SUMMER THEATRE: Saving the life of theatre

Written on .

Rebecca Morland, interim director of the Theatres Trust, looks to the future as the trust celebrates its 40th birthday

 

 

2016 marks 40 years of the Theatres Trust protecting theatres for every-one, and we’ve taken time to evaluate our position, and think ahead to the next 40 years and how we can continue to secure the future of live theatre.

We feel much has been achieved over the last four decades. Our work has significantly raised awareness of the value and unique qualities of theatres, the importance of good theatre design and sustainability, and ensured their protection through the planning system.

In the last decade alone, we were instrumental in achieving the inclusion of culture in national planning policy, have significantly influenced the strength of cultural policies in Local Plans which protect theatres, and created the Theatre Buildings at Risk Register to monitor those theatres most in danger.

A lot has changed since we started. We were originally formed to try and halt the demolition or closure of West End and other important regional and national theatres. Today it is rare that this happens to a theatre in use and when it does our role is focussed on making sure there is replacement provision that is well designed and can have a viable future. However, theatres are still vulnerable in many different ways, and exist in a landscape where the demands placed on them are constantly changing.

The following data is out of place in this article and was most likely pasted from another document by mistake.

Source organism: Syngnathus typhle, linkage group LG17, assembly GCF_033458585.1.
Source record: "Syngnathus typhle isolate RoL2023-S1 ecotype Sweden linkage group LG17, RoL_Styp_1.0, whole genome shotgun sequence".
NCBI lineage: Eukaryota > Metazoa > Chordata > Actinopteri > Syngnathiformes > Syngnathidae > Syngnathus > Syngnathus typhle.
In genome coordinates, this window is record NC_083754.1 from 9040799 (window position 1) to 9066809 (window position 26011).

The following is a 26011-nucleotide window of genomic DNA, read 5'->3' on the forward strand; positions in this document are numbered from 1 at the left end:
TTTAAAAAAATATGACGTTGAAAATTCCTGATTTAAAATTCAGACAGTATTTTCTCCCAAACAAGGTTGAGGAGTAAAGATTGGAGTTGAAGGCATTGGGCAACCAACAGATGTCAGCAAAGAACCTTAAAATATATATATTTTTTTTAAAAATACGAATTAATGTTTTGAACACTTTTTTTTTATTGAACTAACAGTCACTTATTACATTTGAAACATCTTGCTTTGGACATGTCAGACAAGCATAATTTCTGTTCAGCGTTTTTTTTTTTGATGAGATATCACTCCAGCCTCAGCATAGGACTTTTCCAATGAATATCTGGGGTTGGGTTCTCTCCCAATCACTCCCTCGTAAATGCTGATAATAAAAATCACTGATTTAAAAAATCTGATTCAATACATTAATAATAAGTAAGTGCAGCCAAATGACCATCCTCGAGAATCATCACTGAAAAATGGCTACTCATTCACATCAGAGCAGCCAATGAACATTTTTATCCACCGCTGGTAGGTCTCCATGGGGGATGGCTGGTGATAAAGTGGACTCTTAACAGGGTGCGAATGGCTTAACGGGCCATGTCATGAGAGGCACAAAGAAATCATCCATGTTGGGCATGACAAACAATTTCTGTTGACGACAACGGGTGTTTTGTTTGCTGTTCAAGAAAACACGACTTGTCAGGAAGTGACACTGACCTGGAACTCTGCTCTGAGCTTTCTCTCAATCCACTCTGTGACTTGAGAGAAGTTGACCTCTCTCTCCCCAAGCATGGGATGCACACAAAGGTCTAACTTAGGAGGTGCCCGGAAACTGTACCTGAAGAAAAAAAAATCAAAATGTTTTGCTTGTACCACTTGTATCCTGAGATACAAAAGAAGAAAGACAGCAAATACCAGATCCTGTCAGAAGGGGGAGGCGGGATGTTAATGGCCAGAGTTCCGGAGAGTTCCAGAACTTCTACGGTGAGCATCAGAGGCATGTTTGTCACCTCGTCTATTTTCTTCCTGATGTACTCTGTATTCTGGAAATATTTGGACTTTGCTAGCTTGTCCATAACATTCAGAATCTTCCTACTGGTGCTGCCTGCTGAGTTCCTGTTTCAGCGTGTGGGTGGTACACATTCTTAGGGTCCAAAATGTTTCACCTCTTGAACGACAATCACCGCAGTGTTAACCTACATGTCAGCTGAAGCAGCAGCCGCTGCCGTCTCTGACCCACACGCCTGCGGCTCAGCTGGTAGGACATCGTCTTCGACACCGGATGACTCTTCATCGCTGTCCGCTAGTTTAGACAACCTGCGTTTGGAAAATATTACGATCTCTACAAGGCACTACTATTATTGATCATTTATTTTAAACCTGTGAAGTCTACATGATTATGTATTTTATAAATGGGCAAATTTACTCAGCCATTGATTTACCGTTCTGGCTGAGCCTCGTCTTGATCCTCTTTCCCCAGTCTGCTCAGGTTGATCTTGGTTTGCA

We want to ensure that live theatre has a place in everyone’s lives and we are committed to delivering a more powerful campaigning voice, being more visible with our expert advice and influence in the planning system, creating new opportunities to discov- er theatres, and increasing the levels of capital related grants and funding we can provide.

We have developed a new vision and mission to ensure everyone is clear about our focus – to provide access to good quality buildings and champion the future of live theatre through protecting its buildings.

 

Theatres Trust vision and mission

The statutory framework for the Trust’s activities was established by an Act of Parliament in 1976 and a further Act in 1978 in Scotland, which defined the Trust’s objects in general as being to “promote the better protection of theatres for the benefit of the nation.”

Our new vision: We believe that current and future generations should have access to good quality theatre buildings, where they can be inspired by, and enjoy, live theatre.

Our new mission: We champion the past, present and future of live theatre by protecting the buildings and what goes on inside. We do this by providing advice on planning and development, supplying resources and advice to make theatres sustainable and offering financial assistance through grants. We help people discover more about theatres and campaign for theatres at risk.

Theatres Trust strategic priorities

In order to deliver our mission we have reviewed what we currently do, and plan to build on it. Our work covers the following areas:

Campaigning